Los Angeles Rolls Out Complex Care Teams for Chronically Ill Patients

Los Angeles County’s Department of Health Services is betting it can save money while radically improving the health of some of its sickest and most challenging patients. Last March, county health officials began targeting individuals in South and East Los Angeles who rely on emergency departments or hospitalizations for care and who struggle with more than one chronic disease.

“They suffer from the whole gamut of issues,” said Clemens Hong, a family physician who is medical director of the pilot program, Care Connections, which aims to reach about a thousand patients. Many of them struggle with mental illness, addiction, homelessness, poverty, and a history of childhood trauma, Hong said.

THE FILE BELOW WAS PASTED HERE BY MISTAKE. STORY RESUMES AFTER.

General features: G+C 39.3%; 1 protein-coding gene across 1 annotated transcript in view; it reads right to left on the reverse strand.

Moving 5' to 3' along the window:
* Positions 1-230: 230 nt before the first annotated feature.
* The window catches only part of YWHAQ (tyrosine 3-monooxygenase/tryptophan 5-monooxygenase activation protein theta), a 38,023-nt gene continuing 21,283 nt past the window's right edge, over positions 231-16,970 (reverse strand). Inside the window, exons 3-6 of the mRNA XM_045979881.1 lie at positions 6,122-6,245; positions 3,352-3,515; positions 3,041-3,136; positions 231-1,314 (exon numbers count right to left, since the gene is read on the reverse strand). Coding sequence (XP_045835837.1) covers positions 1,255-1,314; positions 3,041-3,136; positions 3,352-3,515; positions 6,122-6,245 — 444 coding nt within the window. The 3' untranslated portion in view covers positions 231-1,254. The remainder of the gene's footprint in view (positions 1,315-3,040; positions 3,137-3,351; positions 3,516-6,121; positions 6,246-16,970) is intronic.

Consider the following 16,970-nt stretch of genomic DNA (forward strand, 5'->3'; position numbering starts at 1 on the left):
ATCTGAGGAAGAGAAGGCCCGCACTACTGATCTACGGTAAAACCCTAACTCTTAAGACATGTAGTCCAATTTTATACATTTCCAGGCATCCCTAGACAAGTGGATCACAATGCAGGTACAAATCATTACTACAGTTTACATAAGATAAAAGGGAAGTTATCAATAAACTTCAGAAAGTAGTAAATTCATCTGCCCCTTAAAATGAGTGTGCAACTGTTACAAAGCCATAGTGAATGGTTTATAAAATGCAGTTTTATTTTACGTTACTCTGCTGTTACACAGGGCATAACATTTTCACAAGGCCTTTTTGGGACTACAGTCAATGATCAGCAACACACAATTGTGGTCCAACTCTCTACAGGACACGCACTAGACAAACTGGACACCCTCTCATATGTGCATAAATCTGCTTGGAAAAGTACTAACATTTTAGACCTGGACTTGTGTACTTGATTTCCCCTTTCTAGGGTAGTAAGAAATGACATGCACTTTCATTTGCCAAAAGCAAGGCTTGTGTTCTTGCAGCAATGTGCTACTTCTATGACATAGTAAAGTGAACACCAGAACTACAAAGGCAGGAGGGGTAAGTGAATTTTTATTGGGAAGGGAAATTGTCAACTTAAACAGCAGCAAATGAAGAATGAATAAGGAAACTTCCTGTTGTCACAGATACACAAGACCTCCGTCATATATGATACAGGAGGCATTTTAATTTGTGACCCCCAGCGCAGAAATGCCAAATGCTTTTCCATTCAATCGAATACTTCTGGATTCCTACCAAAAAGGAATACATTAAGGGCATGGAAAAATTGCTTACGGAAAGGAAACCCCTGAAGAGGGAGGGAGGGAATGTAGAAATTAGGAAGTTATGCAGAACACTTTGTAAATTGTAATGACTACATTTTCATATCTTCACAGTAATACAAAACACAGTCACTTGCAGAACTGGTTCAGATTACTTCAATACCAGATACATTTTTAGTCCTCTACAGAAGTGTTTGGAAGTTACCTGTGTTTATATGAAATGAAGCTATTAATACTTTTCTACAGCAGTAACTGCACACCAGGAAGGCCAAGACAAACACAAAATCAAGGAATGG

“If we can do it in this group, we can do it anywhere,” Hong said, adding that LA County’s patients are arguably sicker as a group than they are anywhere else in the state.

In recent years, counties, insurers and health care providers are increasingly investing in the least healthy in their populations with an eye on the bottom line, even as the jury is still out on whether and how much most such programs save in healthcare costs.

“Taking care of high-risk, high-cost patients is important for one very clear reason,” said Marci Nielsen, who heads the Washington D.C. based Patient-Centered Primary Care Collaborative, which advocates for primary care. “That’s where there are savings to be achieved.”

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